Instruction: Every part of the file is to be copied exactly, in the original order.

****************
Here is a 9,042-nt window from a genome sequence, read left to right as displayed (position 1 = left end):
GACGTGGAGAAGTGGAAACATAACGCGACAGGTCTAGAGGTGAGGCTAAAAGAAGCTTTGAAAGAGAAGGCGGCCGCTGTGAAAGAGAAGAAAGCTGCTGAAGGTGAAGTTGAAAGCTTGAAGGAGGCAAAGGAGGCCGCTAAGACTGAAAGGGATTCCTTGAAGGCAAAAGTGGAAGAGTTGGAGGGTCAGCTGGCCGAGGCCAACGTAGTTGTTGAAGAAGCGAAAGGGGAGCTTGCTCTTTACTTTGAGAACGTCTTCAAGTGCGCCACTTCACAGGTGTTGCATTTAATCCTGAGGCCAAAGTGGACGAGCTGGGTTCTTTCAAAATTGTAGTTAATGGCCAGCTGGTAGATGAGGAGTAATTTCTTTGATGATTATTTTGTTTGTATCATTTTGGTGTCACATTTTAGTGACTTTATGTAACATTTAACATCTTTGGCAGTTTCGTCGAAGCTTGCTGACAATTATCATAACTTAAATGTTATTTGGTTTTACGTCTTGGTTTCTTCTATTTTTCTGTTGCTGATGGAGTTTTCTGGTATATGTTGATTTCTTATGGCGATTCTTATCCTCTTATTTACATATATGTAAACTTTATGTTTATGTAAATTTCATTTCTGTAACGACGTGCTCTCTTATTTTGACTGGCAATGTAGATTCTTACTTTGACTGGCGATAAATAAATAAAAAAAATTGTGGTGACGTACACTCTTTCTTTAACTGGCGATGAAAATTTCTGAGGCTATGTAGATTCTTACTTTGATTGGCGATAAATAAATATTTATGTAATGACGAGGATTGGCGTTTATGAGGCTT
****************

Here is a 9,042-nt window from a genome sequence, read left to right as displayed (position 1 = left end):
GACGTGGAGAAGTGGAAACATAACGCGACAGGTCTAGAGGTGAGGCTAAAAGAAGCTTTGAAAGAGAAGGCGGCCGCTGTGAAAGAGAAGAAAGCTGCTGAAGGTGAAGTTGAAAGCTTGAAGGAGGCAAAGGAGGCCGCTAAGACTGAAAGGGATTCCTTGAAGGCAAAAGTGGAAGAGTTGGAGGGTCAGCTGGCCGAGGCCAACGTAGTTGTTGAAGAAGCGAAAGGGGAGCTTGCTCTTTACTTTGAGAACGTCTTCAAGTGCGCCACTTCACAGGTGTTGCATTTAATCCTGAGGCCAAAGTGGACGAGCTGGGTTCTTTCAAAATTGTAGTTAATGGCCAGCTGGTAGATGAGGAGTAATTTCTTTGATGATTATTTTGTTTGTATCATTTTGGTGTCACATTTTAGTGACTTTATGTAACATTTAACATCTTTGGCAGTTTCGTCGAAGCTTGCTGACAATTATCATAACTTAAATGTTATTTGGTTTTACGTCTTGGTTTCTTCTATTTTTCTGTTGCTGATGGAGTTTTCTGGTATATGTTGATTTCTTATGGCGATTCTTATCCTCTTATTTACATATATGTAAACTTTATGTTTATGTAAATTTCATTTCTGTAACGACGTGCTCTCTTATTTTGACTGGCAATGTAGATTCTTACTTTGACTGGCGATAAATAAATAAAAAAAATTGTGGTGACGTACACTCTTTCTTTAACTGGCGATGAAAATTTCTGAGGCTATGTAGATTCTTACTTTGATTGGCGATAAATAAATATTTATGTAATGACGAGGATTGGCGTTTATGAGGCTT